by Mark G. Auerbach
Barrington Stage Company ends its season with Tennessee Williams’ mostly autobiographical play, The Glass Menagerie, staged by Artistic Director Julianne Boyd. In this well-rendered production, The Glass Menagerie, a portrait of a family dynamic unravelling, is still emotionally so gripping and affecting.
Tom, the play’s narrator and a character based on Williams, recalls his family in Depression-era St. Louis. Tom has dreams of being a writer, as he bides his time working in a warehouse. His mother, Amanda, a faded Southern Belle abandoned by her husband, reduced to telemarketing magazine subscriptions to feed her family, is trying to marry off Laura, Tom’s delicate sister who is painfully shy, and socially inept with guys. Tom brings home a work colleague, Jim, a potential boyfriend for Laura.
The Glass Menagerie was Williams’ breakthrough hit on Broadway, when it opened in 1944. Heralded by critics as one of the most important works of the 20th century, and remembered for star Laurette Taylor’s landmark performance as Amanda, The Glass Menagerie, along with Williams’ subsequent hits, Cat on a Hot Tin Roof, A Streetcar Named Desire, and Summer and Smoke, are hallmarks of American theatre.
There have been film and TV adaptations of The Glass Menagerie, including one staged by Paul Newman with his wife Joanne Woodward playing Amanda and Berkshires actress Karen Allen as Laura. The Glass Menagerie, however, is a frequent visitor to Broadway and regional theatres. Its longevity is due to its beautiful writing, sympathetic story, and opportunities for a quartet of actors to shine. There have also been some hilarious parodies, from Christopher Durang’s For Whom The Southern Belle Tolls, performed last month at Greenfield’s Silverthorne Theatre, and The Plexiglass Menagerie, one of the landmarks of Ryan Landry and The Gold Dust Orphans in Boston.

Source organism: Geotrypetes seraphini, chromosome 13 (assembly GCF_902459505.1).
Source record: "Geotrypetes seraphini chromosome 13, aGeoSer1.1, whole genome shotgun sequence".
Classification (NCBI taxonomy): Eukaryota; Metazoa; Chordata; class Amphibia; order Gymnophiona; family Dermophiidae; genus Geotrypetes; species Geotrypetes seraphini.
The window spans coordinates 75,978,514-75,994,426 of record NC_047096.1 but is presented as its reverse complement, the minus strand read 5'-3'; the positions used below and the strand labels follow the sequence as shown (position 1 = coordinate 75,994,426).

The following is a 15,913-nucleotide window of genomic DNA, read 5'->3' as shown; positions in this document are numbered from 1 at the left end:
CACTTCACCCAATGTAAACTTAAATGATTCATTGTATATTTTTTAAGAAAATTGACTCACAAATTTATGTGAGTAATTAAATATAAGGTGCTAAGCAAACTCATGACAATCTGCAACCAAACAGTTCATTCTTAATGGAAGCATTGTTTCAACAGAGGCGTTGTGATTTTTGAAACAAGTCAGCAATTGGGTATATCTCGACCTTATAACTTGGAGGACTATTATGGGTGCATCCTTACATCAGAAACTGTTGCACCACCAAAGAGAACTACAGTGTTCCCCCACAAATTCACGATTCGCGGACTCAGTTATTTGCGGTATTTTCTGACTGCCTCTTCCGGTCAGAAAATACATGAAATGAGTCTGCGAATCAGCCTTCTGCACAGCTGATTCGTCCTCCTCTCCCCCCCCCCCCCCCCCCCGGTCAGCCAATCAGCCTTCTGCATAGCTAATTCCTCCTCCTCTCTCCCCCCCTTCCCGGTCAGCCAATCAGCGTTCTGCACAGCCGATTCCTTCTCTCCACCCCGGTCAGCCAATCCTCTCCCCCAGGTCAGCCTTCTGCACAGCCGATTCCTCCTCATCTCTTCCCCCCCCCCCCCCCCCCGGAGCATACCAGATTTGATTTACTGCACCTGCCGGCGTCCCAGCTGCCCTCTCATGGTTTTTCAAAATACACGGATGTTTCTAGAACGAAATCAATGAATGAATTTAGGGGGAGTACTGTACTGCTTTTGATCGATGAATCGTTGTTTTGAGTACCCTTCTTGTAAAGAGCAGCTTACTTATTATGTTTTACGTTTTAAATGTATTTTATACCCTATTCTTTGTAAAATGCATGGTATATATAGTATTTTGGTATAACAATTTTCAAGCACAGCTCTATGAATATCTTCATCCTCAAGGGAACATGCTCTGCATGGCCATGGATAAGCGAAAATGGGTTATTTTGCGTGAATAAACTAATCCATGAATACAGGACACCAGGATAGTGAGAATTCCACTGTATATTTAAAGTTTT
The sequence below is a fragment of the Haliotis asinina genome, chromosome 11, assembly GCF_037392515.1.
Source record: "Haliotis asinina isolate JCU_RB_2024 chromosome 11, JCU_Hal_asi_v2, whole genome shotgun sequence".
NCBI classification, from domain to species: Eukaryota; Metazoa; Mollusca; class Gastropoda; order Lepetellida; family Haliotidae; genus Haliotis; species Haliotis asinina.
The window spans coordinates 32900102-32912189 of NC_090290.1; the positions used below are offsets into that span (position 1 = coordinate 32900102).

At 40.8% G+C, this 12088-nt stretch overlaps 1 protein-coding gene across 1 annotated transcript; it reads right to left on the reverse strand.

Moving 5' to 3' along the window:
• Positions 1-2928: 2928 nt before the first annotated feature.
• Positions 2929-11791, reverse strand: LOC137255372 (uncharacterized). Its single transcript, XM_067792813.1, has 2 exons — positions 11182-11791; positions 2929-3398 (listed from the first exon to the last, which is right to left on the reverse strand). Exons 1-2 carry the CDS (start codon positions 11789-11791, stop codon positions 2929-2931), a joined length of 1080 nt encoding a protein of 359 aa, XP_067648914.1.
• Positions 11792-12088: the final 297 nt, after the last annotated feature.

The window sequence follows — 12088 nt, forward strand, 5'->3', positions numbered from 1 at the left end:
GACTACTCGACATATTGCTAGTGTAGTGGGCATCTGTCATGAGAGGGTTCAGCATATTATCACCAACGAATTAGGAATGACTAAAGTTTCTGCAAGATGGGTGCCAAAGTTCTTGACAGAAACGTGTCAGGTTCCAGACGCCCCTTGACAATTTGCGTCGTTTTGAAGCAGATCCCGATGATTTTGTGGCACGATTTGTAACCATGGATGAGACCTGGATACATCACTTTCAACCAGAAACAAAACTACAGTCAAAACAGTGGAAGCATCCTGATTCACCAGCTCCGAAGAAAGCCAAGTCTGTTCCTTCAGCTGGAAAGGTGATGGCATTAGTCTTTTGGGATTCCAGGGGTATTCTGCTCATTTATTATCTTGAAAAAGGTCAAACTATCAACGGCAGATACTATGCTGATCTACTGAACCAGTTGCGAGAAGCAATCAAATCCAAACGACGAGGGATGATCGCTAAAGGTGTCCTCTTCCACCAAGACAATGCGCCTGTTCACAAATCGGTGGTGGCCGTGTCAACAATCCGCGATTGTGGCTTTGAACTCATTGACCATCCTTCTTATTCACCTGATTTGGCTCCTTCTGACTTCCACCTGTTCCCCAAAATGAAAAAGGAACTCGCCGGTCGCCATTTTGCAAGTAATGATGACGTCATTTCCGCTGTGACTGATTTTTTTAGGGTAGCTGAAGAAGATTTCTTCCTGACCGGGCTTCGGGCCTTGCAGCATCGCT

Williams’ characters are complex, and their language rich and often poetic, wafting between dreamlike and harsh realities. Julianne Boyd’s traditional staging brings out the best of Williams’ play; her creative onstage and design team woul make Williams proud. Brian Prather’s set is a feast or the eyes, beautifully lit by Matthew Richards. Elivia Bovenzi’s costumes are magnificent, especially Amanda’s second act Southern finery. Aleander Sovronsky’s musical score, deftly played by violist Susan French, is superb. Mr. Sovoronsky, who created the music for The Cake earlier this season, is a rare find as a composer of mood music which truly enhances a production.
If the original Amanda, Laurette Taylor, according to theatre lore, is hard to surpass, as anyone trying to play Fanny Brice in the shadow of Barbra Streisand’s Funny Girl, Barrington Stage’s Amanda, Caitlin O’Connell gives a solid performance. This production puts Mark H. Dold’s performance as Tom front and center. An extremely versatile actor and frquent artist at Barrington Stage, who was last seen as the sinister husband in Gaslight. Dold commands the attention of the audience, whether he’s narrating his own story, participating in it, or observing from the sidelines. Angela Janas is appropriately fragile as Laura, and I liked Tyler Lansing Weeks as Laura’s “Gentleman Caller”.
The Glass Menagerie and earlier productions of West Side Story and The Cake have been highlights of my theatregoing of late. Thanks to Julianne Boyd for a magnificent season.
Barrington Stage Company presents The Glass Menagerie..by Tennessee Williams. Directed by Julianne Boyd. Scenic design by Brian Prather. Costume design by Elivia Bovenzii. Lighting design by Matthew Richards. Sound design by Joel Abbott. Original music by Alexander Sovronsky.. Cast: Mark H. Dold as Tom, Caitlin O’Connell as Amanda, Angela Janas as Laura, Tyler Lansing Weaks as Jim, and Susan French as Viola Player.. Through October 21. Barrington Stage Company, Pittsfield, MA. 413-236-8888 or www.barringtonstageco..org
Mark G. Auerbach studied theatre at American University and the Yale School of Drama. He’s worked for arts organizations and reported on theatre for newspapers and radio. Mark produces and hosts ArtsBeat Radio on 89.5fm/WSKB Radio.